The remarks came following a question asked during the second day of the Queen’s Speech debate in the Commons.
Mr Anderson commented his belief that there was not 'this massive use for food banks' in the UK, but 'generation after generation who cannot cook properly' and 'cannot budget'.
The remarks have been widely criticised and sparked fury from Leeds charity Homeless Street Angels who say the demand for their services continue to grow.
"I'm absolutely livid. I heard that this morning and I am absolutely livid because a lot of people literally can't afford to pay their bills never mind budget their finances." co-founder, Shelley Joyce, told the YEP.
"Making a broad statement like that is absolutely disgusting. We've got hundreds of families on our register because they can't afford to live and kids are going to school without breakfast."
Shelley, who co-founded the charity with her sister Becky, said they were supporting eight families with food parcels before the pandemic - a number which has now increased to 211.
"We are busier than ever. We have people who are sat in darkness, using food out the freezer because their electric has been turned off and they can't even boil the kettle for a cup of tea."
"That's not down to budgeting that is the cost of living and energy prices so to make such a statement about people not being able to budget their finances and not being able to cook is ridiculous."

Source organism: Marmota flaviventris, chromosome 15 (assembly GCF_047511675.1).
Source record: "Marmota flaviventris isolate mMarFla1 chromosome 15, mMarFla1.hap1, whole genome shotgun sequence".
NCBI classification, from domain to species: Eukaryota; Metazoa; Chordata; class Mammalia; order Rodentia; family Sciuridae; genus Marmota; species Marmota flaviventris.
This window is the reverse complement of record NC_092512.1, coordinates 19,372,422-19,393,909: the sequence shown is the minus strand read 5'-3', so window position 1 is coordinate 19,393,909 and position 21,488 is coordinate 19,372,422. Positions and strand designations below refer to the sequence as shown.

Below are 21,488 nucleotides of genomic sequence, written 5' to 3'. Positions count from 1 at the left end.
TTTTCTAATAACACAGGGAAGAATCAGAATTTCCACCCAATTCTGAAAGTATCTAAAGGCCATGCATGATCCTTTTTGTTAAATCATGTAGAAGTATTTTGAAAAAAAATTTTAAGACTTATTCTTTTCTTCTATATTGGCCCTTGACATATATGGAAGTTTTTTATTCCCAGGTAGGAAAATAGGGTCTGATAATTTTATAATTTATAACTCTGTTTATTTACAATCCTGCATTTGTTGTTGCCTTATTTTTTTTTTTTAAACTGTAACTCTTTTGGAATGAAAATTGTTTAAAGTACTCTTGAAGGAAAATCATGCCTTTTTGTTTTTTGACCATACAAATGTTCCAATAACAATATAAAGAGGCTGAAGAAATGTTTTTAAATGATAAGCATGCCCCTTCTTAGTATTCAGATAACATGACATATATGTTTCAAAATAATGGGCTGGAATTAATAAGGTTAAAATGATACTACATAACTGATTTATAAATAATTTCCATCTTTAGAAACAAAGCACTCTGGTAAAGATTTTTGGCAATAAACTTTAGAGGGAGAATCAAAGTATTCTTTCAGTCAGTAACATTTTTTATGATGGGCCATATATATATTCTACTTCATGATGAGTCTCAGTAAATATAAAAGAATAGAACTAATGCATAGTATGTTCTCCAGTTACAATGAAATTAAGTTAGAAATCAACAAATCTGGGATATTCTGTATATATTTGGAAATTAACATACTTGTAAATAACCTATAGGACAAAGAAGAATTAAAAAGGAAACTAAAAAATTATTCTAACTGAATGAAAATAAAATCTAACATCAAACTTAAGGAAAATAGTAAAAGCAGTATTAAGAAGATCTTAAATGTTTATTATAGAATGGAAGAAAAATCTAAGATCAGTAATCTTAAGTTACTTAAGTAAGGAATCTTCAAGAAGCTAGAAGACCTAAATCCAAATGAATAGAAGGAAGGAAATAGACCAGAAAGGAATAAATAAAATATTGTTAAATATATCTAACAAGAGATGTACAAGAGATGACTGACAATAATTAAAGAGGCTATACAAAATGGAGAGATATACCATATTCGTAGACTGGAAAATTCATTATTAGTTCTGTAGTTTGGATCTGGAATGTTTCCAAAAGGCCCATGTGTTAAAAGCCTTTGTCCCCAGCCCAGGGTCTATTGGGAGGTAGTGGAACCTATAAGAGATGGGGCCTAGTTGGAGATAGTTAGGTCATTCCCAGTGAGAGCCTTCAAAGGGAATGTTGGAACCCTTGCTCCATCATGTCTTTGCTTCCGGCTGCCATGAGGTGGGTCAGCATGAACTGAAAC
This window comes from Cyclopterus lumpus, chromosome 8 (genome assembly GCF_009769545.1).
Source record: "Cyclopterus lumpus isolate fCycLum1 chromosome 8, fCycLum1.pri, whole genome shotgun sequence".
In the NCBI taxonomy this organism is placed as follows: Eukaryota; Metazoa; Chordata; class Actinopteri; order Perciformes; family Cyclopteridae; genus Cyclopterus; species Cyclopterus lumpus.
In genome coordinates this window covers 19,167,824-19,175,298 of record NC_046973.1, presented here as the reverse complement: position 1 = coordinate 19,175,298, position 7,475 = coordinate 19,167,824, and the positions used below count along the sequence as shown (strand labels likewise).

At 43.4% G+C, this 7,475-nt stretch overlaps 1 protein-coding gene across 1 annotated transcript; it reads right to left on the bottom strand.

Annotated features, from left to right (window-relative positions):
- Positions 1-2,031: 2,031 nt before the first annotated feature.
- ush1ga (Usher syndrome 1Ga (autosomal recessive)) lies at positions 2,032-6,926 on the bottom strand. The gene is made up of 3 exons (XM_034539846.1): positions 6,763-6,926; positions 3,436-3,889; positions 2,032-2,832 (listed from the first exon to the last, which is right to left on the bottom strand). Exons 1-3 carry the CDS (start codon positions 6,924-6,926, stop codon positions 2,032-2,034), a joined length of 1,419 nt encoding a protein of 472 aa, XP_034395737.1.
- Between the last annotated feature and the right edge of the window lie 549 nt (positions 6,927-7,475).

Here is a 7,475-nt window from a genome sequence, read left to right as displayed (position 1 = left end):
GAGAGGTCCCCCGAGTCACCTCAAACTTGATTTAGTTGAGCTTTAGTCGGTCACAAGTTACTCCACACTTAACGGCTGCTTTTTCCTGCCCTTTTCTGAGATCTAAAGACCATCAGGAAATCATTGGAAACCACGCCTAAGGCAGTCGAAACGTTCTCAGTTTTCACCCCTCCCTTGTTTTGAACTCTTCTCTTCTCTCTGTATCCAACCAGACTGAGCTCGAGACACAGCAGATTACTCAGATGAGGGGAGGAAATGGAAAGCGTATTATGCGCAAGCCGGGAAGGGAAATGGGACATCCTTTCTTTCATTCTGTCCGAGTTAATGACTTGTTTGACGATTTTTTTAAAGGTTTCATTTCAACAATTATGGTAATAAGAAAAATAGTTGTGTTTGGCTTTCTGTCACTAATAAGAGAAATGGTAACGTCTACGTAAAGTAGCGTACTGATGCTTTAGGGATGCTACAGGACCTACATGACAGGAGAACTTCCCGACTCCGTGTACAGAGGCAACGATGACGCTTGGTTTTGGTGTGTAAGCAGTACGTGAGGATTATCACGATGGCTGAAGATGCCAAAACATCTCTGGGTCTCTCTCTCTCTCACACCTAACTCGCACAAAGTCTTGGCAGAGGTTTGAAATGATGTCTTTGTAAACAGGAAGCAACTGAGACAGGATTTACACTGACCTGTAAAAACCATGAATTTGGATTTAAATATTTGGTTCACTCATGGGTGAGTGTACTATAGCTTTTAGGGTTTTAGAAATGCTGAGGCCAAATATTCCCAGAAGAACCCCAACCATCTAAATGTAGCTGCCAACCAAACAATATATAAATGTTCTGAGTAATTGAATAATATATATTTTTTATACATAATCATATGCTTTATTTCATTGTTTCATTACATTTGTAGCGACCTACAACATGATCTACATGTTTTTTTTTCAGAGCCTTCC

Between April 2021 and March 2022, the Homeless Street Angels gave out 311 food parcels.
"It's judgemental and it's patronising. People know how to cook." Shelley added.
The Trussell Trust, which heads up a number of local food banks including Leeds North & West and Leeds South & East, have said that no amount of budget management or cooking classes will help those families struggling to survive.
"Food bank need in the UK is about lack of income, not food. Everyone should have enough money in their pockets to afford the essentials." said, Sumi Rabindrakumar, head of policy at the Trussell Trust.
"But they’re skipping meals to feed their children and requesting food products that don’t need heating because they can’t afford to switch on the oven. For millions of families on the very lowest incomes, this isn’t a cost of living crisis, it’s about the cost of surviving."
The Trust are now calling on the Government to bring benefits in line with the cost of living while introducing a commitment in the benefits system to ensure everyone can afford the essentials needed to survive.
Research carried out by the Trust also identified that people at food banks had on average just £57 a week to live on after housing costs.
“Cooking from scratch won’t help families keep the lights on or put food on the table, if they don’t have enough money in their pockets." Sumi, added.